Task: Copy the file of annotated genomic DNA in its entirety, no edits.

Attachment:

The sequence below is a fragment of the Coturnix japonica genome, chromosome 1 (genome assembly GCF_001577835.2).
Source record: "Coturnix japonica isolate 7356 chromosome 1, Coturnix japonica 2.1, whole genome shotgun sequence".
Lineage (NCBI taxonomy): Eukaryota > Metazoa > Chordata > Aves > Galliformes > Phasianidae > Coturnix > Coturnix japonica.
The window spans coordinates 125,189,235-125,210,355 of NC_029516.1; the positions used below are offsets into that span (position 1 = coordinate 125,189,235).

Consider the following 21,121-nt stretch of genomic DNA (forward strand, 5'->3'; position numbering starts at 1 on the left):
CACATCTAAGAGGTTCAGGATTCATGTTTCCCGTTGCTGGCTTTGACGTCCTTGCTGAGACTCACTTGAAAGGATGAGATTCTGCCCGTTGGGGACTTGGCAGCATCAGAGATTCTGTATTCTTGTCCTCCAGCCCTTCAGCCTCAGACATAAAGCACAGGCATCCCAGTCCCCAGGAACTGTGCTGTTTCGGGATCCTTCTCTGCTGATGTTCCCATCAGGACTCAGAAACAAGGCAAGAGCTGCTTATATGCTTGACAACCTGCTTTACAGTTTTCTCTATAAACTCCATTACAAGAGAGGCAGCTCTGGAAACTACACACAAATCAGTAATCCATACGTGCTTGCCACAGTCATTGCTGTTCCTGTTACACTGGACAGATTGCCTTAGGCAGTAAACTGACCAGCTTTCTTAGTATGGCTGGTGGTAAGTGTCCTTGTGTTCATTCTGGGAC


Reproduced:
The sequence below is a fragment of the Coturnix japonica genome, chromosome 1 (genome assembly GCF_001577835.2).
Source record: "Coturnix japonica isolate 7356 chromosome 1, Coturnix japonica 2.1, whole genome shotgun sequence".
Lineage (NCBI taxonomy): Eukaryota > Metazoa > Chordata > Aves > Galliformes > Phasianidae > Coturnix > Coturnix japonica.
The window spans coordinates 125,189,235-125,210,355 of NC_029516.1; the positions used below are offsets into that span (position 1 = coordinate 125,189,235).

Consider the following 21,121-nt stretch of genomic DNA (forward strand, 5'->3'; position numbering starts at 1 on the left):
CACATCTAAGAGGTTCAGGATTCATGTTTCCCGTTGCTGGCTTTGACGTCCTTGCTGAGACTCACTTGAAAGGATGAGATTCTGCCCGTTGGGGACTTGGCAGCATCAGAGATTCTGTATTCTTGTCCTCCAGCCCTTCAGCCTCAGACATAAAGCACAGGCATCCCAGTCCCCAGGAACTGTGCTGTTTCGGGATCCTTCTCTGCTGATGTTCCCATCAGGACTCAGAAACAAGGCAAGAGCTGCTTATATGCTTGACAACCTGCTTTACAGTTTTCTCTATAAACTCCATTACAAGAGAGGCAGCTCTGGAAACTACACACAAATCAGTAATCCATACGTGCTTGCCACAGTCATTGCTGTTCCTGTTACACTGGACAGATTGCCTTAGGCAGTAAACTGACCAGCTTTCTTAGTATGGCTGGTGGTAAGTGTCCTTGTGTTCATTCTGGGAC